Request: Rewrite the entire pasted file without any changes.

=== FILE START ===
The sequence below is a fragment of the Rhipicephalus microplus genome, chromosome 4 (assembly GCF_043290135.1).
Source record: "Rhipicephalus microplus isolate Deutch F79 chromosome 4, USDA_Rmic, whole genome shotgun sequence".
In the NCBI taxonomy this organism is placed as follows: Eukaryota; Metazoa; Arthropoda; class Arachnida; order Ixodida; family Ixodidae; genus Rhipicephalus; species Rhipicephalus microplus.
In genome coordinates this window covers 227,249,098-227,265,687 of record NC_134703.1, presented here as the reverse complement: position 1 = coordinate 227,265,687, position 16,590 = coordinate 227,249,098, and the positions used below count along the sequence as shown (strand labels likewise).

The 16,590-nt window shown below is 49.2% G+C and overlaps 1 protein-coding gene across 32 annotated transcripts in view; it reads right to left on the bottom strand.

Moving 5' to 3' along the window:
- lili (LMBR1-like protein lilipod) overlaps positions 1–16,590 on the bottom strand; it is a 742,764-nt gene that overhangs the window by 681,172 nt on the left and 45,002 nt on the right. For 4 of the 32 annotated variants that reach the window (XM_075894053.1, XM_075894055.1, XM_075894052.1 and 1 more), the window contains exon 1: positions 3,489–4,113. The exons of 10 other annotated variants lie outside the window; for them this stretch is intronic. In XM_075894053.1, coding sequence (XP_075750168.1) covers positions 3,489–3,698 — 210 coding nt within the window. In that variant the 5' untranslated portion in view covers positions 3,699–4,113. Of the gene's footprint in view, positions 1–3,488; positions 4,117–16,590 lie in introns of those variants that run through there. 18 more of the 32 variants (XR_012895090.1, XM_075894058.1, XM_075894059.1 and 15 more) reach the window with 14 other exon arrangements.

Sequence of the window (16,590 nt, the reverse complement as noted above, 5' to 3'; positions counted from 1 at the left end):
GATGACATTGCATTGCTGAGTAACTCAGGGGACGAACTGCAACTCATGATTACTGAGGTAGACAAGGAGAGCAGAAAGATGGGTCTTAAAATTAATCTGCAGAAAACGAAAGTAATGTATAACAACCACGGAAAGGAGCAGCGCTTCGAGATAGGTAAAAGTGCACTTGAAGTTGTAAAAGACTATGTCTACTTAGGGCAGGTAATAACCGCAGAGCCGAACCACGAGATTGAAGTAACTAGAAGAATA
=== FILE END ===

The sequence below is a fragment of the Rhipicephalus microplus genome, chromosome 4 (assembly GCF_043290135.1).
Source record: "Rhipicephalus microplus isolate Deutch F79 chromosome 4, USDA_Rmic, whole genome shotgun sequence".
In the NCBI taxonomy this organism is placed as follows: Eukaryota; Metazoa; Arthropoda; class Arachnida; order Ixodida; family Ixodidae; genus Rhipicephalus; species Rhipicephalus microplus.
In genome coordinates this window covers 227,249,098-227,265,687 of record NC_134703.1, presented here as the reverse complement: position 1 = coordinate 227,265,687, position 16,590 = coordinate 227,249,098, and the positions used below count along the sequence as shown (strand labels likewise).

The 16,590-nt window shown below is 49.2% G+C and overlaps 1 protein-coding gene across 32 annotated transcripts in view; it reads right to left on the bottom strand.

Moving 5' to 3' along the window:
- lili (LMBR1-like protein lilipod) overlaps positions 1–16,590 on the bottom strand; it is a 742,764-nt gene that overhangs the window by 681,172 nt on the left and 45,002 nt on the right. For 4 of the 32 annotated variants that reach the window (XM_075894053.1, XM_075894055.1, XM_075894052.1 and 1 more), the window contains exon 1: positions 3,489–4,113. The exons of 10 other annotated variants lie outside the window; for them this stretch is intronic. In XM_075894053.1, coding sequence (XP_075750168.1) covers positions 3,489–3,698 — 210 coding nt within the window. In that variant the 5' untranslated portion in view covers positions 3,699–4,113. Of the gene's footprint in view, positions 1–3,488; positions 4,117–16,590 lie in introns of those variants that run through there. 18 more of the 32 variants (XR_012895090.1, XM_075894058.1, XM_075894059.1 and 15 more) reach the window with 14 other exon arrangements.

Sequence of the window (16,590 nt, the reverse complement as noted above, 5' to 3'; positions counted from 1 at the left end):
GATGACATTGCATTGCTGAGTAACTCAGGGGACGAACTGCAACTCATGATTACTGAGGTAGACAAGGAGAGCAGAAAGATGGGTCTTAAAATTAATCTGCAGAAAACGAAAGTAATGTATAACAACCACGGAAAGGAGCAGCGCTTCGAGATAGGTAAAAGTGCACTTGAAGTTGTAAAAGACTATGTCTACTTAGGGCAGGTAATAACCGCAGAGCCGAACCACGAGATTGAAGTAACTAGAAGAATA